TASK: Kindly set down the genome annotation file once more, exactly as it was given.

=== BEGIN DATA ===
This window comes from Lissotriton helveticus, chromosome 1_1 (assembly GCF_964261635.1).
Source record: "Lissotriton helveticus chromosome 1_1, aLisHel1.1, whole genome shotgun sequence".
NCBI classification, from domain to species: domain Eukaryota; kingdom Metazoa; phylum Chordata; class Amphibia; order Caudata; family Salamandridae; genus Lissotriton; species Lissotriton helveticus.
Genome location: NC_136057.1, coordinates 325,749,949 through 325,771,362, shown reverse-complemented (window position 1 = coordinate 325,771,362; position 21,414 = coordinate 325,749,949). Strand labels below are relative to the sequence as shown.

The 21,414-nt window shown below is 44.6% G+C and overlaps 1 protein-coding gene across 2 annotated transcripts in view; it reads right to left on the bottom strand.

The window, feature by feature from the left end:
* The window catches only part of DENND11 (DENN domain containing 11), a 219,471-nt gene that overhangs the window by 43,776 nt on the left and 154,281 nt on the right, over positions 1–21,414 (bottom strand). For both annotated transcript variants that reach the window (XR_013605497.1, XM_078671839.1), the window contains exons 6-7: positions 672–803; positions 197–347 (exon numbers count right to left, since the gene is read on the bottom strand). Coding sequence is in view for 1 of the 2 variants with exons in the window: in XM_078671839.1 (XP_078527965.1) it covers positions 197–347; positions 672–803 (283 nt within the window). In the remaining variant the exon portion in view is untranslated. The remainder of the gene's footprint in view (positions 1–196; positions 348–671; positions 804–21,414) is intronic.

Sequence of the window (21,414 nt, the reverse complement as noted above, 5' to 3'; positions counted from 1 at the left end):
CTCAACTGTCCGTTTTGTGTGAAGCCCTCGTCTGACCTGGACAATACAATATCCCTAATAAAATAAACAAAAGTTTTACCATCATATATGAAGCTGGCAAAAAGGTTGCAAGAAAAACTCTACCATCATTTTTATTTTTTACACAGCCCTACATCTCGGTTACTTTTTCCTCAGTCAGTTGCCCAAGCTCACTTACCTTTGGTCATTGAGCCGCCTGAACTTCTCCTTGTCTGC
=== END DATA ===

This window comes from Lissotriton helveticus, chromosome 1_1 (assembly GCF_964261635.1).
Source record: "Lissotriton helveticus chromosome 1_1, aLisHel1.1, whole genome shotgun sequence".
NCBI classification, from domain to species: domain Eukaryota; kingdom Metazoa; phylum Chordata; class Amphibia; order Caudata; family Salamandridae; genus Lissotriton; species Lissotriton helveticus.
Genome location: NC_136057.1, coordinates 325,749,949 through 325,771,362, shown reverse-complemented (window position 1 = coordinate 325,771,362; position 21,414 = coordinate 325,749,949). Strand labels below are relative to the sequence as shown.

The 21,414-nt window shown below is 44.6% G+C and overlaps 1 protein-coding gene across 2 annotated transcripts in view; it reads right to left on the bottom strand.

The window, feature by feature from the left end:
* The window catches only part of DENND11 (DENN domain containing 11), a 219,471-nt gene that overhangs the window by 43,776 nt on the left and 154,281 nt on the right, over positions 1–21,414 (bottom strand). For both annotated transcript variants that reach the window (XR_013605497.1, XM_078671839.1), the window contains exons 6-7: positions 672–803; positions 197–347 (exon numbers count right to left, since the gene is read on the bottom strand). Coding sequence is in view for 1 of the 2 variants with exons in the window: in XM_078671839.1 (XP_078527965.1) it covers positions 197–347; positions 672–803 (283 nt within the window). In the remaining variant the exon portion in view is untranslated. The remainder of the gene's footprint in view (positions 1–196; positions 348–671; positions 804–21,414) is intronic.

Sequence of the window (21,414 nt, the reverse complement as noted above, 5' to 3'; positions counted from 1 at the left end):
CTCAACTGTCCGTTTTGTGTGAAGCCCTCGTCTGACCTGGACAATACAATATCCCTAATAAAATAAACAAAAGTTTTACCATCATATATGAAGCTGGCAAAAAGGTTGCAAGAAAAACTCTACCATCATTTTTATTTTTTACACAGCCCTACATCTCGGTTACTTTTTCCTCAGTCAGTTGCCCAAGCTCACTTACCTTTGGTCATTGAGCCGCCTGAACTTCTCCTTGTCTGC